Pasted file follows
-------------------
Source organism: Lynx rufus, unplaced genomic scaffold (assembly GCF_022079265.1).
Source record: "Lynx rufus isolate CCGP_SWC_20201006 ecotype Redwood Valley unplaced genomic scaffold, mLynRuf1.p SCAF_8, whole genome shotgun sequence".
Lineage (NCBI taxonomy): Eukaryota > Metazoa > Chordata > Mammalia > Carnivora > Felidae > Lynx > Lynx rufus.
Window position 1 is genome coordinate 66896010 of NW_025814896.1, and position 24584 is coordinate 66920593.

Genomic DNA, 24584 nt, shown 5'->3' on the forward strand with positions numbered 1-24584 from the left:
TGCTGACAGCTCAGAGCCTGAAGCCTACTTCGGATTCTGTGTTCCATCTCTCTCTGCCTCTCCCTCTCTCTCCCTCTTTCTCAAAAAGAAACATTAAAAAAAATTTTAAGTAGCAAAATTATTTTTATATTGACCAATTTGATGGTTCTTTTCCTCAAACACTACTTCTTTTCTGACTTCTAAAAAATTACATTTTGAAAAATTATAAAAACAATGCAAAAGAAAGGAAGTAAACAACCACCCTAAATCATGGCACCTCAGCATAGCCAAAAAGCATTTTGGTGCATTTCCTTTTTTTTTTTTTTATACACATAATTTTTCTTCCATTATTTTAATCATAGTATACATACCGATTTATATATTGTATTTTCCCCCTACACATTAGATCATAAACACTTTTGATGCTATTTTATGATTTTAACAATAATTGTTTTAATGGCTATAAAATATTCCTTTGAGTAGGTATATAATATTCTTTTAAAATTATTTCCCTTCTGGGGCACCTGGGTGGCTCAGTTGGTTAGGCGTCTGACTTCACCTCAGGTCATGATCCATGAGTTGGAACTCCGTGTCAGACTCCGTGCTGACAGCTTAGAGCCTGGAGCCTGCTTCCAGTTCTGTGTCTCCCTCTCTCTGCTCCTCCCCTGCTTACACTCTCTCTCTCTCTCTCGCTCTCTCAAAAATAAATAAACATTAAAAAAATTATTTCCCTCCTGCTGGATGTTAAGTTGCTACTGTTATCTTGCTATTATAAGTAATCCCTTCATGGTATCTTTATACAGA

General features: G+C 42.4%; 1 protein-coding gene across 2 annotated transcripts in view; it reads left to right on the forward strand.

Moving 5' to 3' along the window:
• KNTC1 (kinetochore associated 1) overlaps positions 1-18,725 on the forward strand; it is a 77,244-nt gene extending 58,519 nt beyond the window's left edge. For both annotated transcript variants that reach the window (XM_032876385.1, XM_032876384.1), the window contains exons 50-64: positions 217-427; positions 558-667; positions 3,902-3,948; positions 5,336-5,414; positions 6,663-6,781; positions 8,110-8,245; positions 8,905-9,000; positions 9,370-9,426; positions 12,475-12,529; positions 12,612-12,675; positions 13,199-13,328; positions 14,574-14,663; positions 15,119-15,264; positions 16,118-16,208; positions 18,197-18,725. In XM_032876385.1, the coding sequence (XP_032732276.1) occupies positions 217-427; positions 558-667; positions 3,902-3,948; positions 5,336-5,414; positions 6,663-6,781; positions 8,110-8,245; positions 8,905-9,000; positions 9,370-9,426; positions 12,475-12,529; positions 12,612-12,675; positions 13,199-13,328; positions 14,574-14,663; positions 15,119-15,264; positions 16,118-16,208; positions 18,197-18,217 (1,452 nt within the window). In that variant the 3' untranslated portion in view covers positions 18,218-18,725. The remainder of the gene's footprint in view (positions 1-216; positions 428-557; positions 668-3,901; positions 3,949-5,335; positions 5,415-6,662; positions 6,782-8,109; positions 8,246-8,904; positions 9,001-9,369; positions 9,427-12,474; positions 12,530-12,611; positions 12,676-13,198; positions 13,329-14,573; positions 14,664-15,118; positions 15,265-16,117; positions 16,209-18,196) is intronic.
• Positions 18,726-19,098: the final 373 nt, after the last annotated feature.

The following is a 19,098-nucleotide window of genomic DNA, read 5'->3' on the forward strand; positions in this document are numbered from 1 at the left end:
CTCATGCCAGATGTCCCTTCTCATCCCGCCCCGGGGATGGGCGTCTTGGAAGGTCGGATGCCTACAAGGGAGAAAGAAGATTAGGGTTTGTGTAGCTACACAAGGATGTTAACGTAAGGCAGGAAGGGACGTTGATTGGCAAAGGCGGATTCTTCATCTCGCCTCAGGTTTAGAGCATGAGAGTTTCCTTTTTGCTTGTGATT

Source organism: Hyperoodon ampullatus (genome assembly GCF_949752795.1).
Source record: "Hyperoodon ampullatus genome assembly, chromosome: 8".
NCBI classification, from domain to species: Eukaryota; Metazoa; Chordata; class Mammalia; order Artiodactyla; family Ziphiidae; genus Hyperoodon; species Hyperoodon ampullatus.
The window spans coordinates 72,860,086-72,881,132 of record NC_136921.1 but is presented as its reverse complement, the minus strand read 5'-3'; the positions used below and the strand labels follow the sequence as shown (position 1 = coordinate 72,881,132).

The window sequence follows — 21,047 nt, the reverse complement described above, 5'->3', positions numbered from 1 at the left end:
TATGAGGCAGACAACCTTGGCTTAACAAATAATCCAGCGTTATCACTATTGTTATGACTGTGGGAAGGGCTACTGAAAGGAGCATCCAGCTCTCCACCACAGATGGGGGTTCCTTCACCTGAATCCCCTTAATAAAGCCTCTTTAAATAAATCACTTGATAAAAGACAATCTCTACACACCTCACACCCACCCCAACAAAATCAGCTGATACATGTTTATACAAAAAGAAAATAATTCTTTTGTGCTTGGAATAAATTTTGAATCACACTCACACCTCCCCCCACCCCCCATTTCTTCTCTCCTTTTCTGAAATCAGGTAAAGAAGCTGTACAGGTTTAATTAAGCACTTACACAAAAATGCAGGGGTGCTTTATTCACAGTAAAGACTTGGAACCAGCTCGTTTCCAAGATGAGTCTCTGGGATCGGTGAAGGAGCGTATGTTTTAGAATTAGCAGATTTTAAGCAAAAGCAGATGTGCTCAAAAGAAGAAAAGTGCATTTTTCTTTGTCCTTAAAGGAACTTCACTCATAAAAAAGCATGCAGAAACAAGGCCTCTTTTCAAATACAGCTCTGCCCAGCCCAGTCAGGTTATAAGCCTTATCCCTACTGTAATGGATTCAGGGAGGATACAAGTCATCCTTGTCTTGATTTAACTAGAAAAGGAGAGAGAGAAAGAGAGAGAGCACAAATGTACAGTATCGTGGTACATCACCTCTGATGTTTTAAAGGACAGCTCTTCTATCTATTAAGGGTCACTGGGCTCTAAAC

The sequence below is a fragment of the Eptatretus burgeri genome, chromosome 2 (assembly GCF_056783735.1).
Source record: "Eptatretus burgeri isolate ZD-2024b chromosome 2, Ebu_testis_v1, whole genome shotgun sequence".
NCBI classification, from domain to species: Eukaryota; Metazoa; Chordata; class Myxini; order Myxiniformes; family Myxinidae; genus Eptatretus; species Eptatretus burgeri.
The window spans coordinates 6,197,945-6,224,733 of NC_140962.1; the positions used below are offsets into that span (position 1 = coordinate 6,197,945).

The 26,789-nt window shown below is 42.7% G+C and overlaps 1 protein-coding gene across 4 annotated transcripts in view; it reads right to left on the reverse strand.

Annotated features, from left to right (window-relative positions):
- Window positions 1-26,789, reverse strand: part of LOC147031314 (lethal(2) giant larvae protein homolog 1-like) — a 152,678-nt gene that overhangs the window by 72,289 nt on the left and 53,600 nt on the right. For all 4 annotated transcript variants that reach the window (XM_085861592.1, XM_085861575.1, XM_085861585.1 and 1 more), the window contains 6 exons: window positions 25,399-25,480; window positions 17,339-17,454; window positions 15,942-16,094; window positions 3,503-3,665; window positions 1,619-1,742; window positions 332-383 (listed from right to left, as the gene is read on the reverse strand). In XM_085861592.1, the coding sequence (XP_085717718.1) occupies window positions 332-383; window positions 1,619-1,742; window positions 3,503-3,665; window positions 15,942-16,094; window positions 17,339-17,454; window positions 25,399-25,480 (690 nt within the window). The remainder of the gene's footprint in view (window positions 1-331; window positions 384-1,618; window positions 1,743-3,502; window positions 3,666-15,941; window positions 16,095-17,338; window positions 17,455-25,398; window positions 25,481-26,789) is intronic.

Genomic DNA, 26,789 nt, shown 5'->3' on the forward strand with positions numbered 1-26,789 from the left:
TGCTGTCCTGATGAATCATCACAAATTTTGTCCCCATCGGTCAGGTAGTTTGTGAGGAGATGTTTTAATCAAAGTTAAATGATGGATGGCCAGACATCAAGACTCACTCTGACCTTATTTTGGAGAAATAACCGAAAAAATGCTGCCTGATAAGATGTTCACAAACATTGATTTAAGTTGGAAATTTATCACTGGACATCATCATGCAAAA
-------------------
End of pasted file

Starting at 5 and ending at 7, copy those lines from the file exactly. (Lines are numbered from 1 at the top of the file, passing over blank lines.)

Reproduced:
Genomic DNA, 24584 nt, shown 5'->3' on the forward strand with positions numbered 1-24584 from the left:
TGCTGACAGCTCAGAGCCTGAAGCCTACTTCGGATTCTGTGTTCCATCTCTCTCTGCCTCTCCCTCTCTCTCCCTCTTTCTCAAAAAGAAACATTAAAAAAAATTTTAAGTAGCAAAATTATTTTTATATTGACCAATTTGATGGTTCTTTTCCTCAAACACTACTTCTTTTCTGACTTCTAAAAAATTACATTTTGAAAAATTATAAAAACAATGCAAAAGAAAGGAAGTAAACAACCACCCTAAATCATGGCACCTCAGCATAGCCAAAAAGCATTTTGGTGCATTTCCTTTTTTTTTTTTTTATACACATAATTTTTCTTCCATTATTTTAATCATAGTATACATACCGATTTATATATTGTATTTTCCCCCTACACATTAGATCATAAACACTTTTGATGCTATTTTATGATTTTAACAATAATTGTTTTAATGGCTATAAAATATTCCTTTGAGTAGGTATATAATATTCTTTTAAAATTATTTCCCTTCTGGGGCACCTGGGTGGCTCAGTTGGTTAGGCGTCTGACTTCACCTCAGGTCATGATCCATGAGTTGGAACTCCGTGTCAGACTCCGTGCTGACAGCTTAGAGCCTGGAGCCTGCTTCCAGTTCTGTGTCTCCCTCTCTCTGCTCCTCCCCTGCTTACACTCTCTCTCTCTCTCTCGCTCTCTCAAAAATAAATAAACATTAAAAAAATTATTTCCCTCCTGCTGGATGTTAAGTTGCTACTGTTATCTTGCTATTATAAGTAATCCCTTCATGGTATCTTTATACAGA

General features: G+C 42.4%; 1 protein-coding gene across 2 annotated transcripts in view; it reads left to right on the forward strand.